A lot of times, it’s a lot easier. I experienced this by staying under the radar instead of owning my power. It’s not owning your power over it. It’s owning your internal power as to your awareness of who you are and what you can do. How does this apply to setting boundaries? A lot of people are such people pleasers. They have the power to protect themselves and advocate for themselves, but they’re afraid. Do you have anything you’d like to say to people about that?
Coming to that, it is making sure you’re included in the people that you’re giving compassion to or that you’re being of service to. In certain circumstances, if you’re dealing with somebody who is trotting on your boundaries, make yourself the person who you’re taking care of in this situation. It might mean leaving the room. It might mean leaving the marriage. It might mean leaving the workplace.
It’s that self-compassion piece along with embodiment. If somebody says something rude or mean, you can feel it right away in your body and be like, “I’m not up for that. That’s not interesting to me. It’s boring to me. I’m gone.” It’s being able to feel your yes or your no and feel your sense of worth, then it helps make it easier to discern.
Here’s a great way to set boundaries that I’ve learned. It’s, “I don’t like that it.” It doesn’t require an explanation. You’re not psychoanalyzing them. You’re not saying, “You’re doing that because of your attachment trauma and your unresolved trauma. Therefore, I’m going to leave.” There are all kinds of arguments going in.
It’s too woo-woo.
It’s too neurobiology-based. To say, “I don’t like that. I didn’t like to be spoken to that way,” is non-negotiable. It’s subjective.
If the person says to you, “That’s too bad. I’m still going to do this,” then you have a choice to detach and leave. You’re like, “Bye,” or however you can manage to do that. You speak about the dangers of us-them thinking. That makes someone else the other. There is a pandemic all over the world of this us-them thinking of the other. What would you like to say about that with your experience?
When Mealuse found me, she could have left me, but she said, “She’s part of the humanity that I’m going to help. She is a living human being. I’m not going to throw her away.” She did the opposite of othering me. She welcomed me, took care of me, and hid me. There is this core foundation in my worldview of who I am. How can we be welcoming to others? We need to do our own trauma resolution work to be welcoming to ourselves so that we have the capacity to extend compassion.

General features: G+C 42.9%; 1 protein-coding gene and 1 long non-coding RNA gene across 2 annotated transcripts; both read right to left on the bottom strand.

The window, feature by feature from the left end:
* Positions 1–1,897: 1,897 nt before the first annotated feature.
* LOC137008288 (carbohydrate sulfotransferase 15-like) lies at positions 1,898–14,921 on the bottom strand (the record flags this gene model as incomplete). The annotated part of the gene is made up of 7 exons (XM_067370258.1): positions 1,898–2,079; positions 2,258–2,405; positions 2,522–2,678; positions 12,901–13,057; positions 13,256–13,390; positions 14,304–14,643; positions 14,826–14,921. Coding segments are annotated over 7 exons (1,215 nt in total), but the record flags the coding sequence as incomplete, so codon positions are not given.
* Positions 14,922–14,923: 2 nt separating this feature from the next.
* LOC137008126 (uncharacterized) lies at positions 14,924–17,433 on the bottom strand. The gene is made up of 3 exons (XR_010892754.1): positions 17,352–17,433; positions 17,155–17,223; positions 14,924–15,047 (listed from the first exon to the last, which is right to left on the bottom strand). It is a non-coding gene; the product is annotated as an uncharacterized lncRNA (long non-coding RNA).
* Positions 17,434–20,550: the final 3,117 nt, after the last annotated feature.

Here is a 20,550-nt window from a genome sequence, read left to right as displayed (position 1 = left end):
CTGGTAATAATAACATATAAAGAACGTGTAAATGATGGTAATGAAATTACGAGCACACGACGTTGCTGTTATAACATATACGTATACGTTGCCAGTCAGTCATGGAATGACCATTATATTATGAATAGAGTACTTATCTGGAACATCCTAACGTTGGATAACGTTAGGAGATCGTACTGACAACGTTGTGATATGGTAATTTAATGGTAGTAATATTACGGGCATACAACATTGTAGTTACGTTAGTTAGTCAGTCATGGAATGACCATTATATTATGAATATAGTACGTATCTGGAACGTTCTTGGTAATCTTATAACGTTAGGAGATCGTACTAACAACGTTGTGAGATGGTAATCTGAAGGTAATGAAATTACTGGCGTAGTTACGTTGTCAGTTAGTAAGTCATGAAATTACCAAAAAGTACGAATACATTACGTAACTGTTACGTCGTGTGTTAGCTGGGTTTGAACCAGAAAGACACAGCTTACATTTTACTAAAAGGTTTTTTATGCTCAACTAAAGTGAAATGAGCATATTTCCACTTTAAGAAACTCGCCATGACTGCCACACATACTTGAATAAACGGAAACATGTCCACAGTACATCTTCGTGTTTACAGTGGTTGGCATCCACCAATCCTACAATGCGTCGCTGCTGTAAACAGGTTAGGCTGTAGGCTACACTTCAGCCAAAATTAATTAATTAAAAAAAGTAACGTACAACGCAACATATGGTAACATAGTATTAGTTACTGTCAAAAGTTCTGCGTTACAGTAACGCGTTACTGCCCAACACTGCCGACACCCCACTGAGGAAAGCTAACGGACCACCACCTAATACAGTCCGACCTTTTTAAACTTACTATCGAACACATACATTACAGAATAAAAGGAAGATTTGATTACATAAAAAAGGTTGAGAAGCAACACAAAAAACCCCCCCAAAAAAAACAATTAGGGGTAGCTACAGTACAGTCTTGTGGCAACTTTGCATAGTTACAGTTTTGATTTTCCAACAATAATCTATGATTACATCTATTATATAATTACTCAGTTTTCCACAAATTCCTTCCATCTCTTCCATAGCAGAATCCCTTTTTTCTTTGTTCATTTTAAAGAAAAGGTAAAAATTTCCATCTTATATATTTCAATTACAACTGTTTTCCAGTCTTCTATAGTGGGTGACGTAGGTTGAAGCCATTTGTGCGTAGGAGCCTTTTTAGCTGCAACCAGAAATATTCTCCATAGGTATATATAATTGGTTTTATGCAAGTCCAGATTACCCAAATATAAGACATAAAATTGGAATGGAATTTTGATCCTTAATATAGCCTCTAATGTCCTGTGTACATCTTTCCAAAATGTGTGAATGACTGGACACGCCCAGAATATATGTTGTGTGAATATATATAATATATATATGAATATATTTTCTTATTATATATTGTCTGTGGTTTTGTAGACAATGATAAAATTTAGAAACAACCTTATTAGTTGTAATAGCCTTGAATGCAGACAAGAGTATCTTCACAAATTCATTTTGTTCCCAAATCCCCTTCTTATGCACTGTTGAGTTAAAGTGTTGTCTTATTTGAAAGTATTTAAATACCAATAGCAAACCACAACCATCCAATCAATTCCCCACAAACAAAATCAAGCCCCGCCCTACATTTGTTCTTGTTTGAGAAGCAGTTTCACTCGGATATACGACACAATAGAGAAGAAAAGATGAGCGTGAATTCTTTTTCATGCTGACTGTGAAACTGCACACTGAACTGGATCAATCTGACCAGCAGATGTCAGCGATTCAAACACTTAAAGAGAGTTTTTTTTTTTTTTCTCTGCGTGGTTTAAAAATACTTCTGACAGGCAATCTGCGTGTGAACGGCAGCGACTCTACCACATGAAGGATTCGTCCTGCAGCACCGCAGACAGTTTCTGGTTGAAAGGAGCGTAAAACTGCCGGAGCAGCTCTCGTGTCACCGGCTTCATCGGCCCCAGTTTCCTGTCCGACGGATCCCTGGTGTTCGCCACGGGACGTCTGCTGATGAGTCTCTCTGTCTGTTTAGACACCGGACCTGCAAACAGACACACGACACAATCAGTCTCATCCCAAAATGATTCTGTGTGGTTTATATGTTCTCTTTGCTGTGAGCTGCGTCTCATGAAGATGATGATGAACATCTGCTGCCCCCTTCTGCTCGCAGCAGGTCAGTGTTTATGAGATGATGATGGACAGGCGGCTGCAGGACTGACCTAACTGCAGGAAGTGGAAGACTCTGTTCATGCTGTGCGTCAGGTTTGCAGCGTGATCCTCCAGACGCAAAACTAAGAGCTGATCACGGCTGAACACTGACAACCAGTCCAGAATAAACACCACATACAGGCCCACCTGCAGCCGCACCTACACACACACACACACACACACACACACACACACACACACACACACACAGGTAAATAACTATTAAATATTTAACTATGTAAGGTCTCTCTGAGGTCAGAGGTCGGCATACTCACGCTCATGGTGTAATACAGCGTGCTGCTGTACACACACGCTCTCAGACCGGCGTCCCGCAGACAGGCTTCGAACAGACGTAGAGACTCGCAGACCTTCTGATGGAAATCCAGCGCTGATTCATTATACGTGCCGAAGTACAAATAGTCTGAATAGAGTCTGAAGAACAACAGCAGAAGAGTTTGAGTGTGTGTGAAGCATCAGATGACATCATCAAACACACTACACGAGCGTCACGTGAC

When I was in my Stanford training, empathy is being with the suffering of another. We can get spun or get empathic distress from that. Compassion is a more stable place moving over into, “What are the ways that I can be of service to reduce the suffering of another?” Sometimes, we can’t do physically anything. Sometimes, we can’t be Red Cross and go in, pick somebody up, and take them out of a situation, but we can be a witness.
I send a singing prayer to Ukraine. I send a singing prayer when I pass a car accident. I stop my conversation and do prayer for that person at that moment. Us being attentive and mindful in our own life increases our capacity to be welcoming to others. When we haven’t done our trauma resolution, our limbic brain is more likely to categorize somebody as unsafe.
Bessel van der Kolk has a powerful, content-filled book titled The Body Keeps the Score. He goes through a very careful laying out of when we are hypervigilant, we are quicker to see the danger that may be minor or maybe something we could work through with that person. Our nervous systems are looking for a welcome or warning. When we haven’t done our work yet, our limbic brain is hyper-vigilantly scanning, “How could this person look like a perpetrator that has harmed me before? How can I associate that?”